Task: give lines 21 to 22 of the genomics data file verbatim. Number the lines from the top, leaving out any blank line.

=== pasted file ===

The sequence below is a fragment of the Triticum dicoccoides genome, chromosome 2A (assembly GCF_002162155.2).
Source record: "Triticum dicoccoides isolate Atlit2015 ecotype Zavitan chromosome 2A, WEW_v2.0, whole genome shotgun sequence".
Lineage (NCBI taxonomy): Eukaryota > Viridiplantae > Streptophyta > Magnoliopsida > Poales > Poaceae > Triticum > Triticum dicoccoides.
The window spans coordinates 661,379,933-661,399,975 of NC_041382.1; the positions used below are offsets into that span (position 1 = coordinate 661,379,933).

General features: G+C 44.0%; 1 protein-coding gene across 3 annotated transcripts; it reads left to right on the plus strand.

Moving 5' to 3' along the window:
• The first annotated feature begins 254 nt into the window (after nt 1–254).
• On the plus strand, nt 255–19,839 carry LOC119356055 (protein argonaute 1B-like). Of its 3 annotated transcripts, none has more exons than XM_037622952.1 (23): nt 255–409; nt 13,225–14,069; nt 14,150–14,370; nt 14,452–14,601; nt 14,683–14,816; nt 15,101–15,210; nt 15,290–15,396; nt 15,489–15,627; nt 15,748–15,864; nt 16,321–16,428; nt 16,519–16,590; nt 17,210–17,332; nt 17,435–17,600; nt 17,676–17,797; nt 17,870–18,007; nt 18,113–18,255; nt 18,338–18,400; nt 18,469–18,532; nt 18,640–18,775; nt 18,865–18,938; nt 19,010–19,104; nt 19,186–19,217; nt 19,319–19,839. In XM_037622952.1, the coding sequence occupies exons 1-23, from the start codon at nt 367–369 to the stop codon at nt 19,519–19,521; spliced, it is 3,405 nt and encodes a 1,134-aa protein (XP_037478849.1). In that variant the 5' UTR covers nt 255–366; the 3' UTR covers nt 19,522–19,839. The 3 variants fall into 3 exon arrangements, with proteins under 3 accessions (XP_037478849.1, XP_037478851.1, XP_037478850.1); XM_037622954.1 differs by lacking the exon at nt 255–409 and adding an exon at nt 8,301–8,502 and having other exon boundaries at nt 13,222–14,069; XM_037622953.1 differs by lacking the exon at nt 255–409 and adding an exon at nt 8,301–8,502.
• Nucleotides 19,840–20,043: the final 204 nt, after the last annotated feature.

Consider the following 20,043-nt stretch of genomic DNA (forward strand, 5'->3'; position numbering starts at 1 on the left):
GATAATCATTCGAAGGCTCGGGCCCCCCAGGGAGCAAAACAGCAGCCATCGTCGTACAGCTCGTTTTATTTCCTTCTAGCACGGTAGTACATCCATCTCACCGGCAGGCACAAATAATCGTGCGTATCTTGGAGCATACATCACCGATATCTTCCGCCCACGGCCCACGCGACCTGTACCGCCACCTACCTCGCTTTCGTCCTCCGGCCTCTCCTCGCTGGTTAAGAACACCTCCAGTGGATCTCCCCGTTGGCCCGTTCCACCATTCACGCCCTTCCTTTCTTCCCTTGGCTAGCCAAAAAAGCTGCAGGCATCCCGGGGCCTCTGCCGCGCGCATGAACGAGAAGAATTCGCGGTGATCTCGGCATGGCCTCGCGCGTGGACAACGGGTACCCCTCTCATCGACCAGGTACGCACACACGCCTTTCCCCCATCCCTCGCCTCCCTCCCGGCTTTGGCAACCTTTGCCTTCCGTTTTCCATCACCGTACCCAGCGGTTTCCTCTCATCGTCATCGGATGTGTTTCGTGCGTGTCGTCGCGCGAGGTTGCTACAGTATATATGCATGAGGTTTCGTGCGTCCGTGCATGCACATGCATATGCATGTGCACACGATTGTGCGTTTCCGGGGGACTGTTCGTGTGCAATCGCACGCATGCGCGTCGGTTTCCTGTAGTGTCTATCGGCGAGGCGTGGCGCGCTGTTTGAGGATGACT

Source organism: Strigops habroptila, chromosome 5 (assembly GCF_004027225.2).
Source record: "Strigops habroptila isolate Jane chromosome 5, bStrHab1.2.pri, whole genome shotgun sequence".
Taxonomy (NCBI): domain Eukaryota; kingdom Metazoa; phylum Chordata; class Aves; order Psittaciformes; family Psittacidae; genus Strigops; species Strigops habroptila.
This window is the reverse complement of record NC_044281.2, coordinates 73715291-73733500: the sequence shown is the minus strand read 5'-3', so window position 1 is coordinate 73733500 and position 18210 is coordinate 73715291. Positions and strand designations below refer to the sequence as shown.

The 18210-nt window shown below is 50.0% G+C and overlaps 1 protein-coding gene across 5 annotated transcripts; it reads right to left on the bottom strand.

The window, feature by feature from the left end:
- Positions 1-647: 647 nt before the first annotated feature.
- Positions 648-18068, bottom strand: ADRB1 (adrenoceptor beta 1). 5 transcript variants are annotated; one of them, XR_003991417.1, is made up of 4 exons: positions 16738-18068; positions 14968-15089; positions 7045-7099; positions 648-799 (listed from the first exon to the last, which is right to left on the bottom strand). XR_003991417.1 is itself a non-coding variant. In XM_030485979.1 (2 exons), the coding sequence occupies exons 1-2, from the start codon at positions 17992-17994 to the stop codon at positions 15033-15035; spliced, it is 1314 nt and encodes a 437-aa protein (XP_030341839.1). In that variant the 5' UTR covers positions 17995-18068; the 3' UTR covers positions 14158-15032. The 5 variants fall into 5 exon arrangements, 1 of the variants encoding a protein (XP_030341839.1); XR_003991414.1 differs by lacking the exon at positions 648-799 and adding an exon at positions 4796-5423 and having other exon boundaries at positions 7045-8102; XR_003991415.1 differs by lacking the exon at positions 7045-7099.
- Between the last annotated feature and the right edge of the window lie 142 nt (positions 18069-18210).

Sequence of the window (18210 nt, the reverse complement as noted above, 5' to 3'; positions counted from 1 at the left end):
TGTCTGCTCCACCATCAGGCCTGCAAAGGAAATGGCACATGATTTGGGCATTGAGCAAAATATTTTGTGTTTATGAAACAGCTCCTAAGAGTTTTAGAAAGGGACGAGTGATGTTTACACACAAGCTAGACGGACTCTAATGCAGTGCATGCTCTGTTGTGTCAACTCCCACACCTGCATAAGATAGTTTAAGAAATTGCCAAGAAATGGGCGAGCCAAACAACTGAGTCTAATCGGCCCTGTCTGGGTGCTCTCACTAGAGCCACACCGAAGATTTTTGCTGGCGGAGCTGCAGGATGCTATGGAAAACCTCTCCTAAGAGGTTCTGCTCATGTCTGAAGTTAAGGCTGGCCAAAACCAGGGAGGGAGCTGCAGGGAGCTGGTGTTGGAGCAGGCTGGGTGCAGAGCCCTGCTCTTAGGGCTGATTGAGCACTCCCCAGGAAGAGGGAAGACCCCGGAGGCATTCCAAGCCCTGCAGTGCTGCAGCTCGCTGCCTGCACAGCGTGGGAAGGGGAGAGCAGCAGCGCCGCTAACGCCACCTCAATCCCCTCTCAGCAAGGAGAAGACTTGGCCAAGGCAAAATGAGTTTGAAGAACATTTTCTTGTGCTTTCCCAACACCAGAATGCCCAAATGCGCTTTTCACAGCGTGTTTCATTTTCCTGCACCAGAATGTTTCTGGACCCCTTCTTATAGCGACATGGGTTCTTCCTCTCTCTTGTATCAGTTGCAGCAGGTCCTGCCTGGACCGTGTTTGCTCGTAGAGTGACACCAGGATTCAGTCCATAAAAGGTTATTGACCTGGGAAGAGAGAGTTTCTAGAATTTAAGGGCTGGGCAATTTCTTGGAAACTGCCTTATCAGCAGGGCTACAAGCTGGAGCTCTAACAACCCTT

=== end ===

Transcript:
Sequence of the window (18210 nt, the reverse complement as noted above, 5' to 3'; positions counted from 1 at the left end):
TGTCTGCTCCACCATCAGGCCTGCAAAGGAAATGGCACATGATTTGGGCATTGAGCAAAATATTTTGTGTTTATGAAACAGCTCCTAAGAGTTTTAGAAAGGGACGAGTGATGTTTACACACAAGCTAGACGGACTCTAATGCAGTGCATGCTCTGTTGTGTCAACTCCCACACCTGCATAAGATAGTTTAAGAAATTGCCAAGAAATGGGCGAGCCAAACAACTGAGTCTAATCGGCCCTGTCTGGGTGCTCTCACTAGAGCCACACCGAAGATTTTTGCTGGCGGAGCTGCAGGATGCTATGGAAAACCTCTCCTAAGAGGTTCTGCTCATGTCTGAAGTTAAGGCTGGCCAAAACCAGGGAGGGAGCTGCAGGGAGCTGGTGTTGGAGCAGGCTGGGTGCAGAGCCCTGCTCTTAGGGCTGATTGAGCACTCCCCAGGAAGAGGGAAGACCCCGGAGGCATTCCAAGCCCTGCAGTGCTGCAGCTCGCTGCCTGCACAGCGTGGGAAGGGGAGAGCAGCAGCGCCGCTAACGCCACCTCAATCCCCTCTCAGCAAGGAGAAGACTTGGCCAAGGCAAAATGAGTTTGAAGAACATTTTCTTGTGCTTTCCCAACACCAGAATGCCCAAATGCGCTTTTCACAGCGTGTTTCATTTTCCTGCACCAGAATGTTTCTGGACCCCTTCTTATAGCGACATGGGTTCTTCCTCTCTCTTGTATCAGTTGCAGCAGGTCCTGCCTGGACCGTGTTTGCTCGTAGAGTGACACCAGGATTCAGTCCATAAAAGGTTATTGACCTGGGAAGAGAGAGTTTCTAGAATTTAAGGGCTGGGCAATTTCTTGGAAACTGCCTTATCAGCAGGGCTACAAGCTGGAGCTCTAACAACCCTT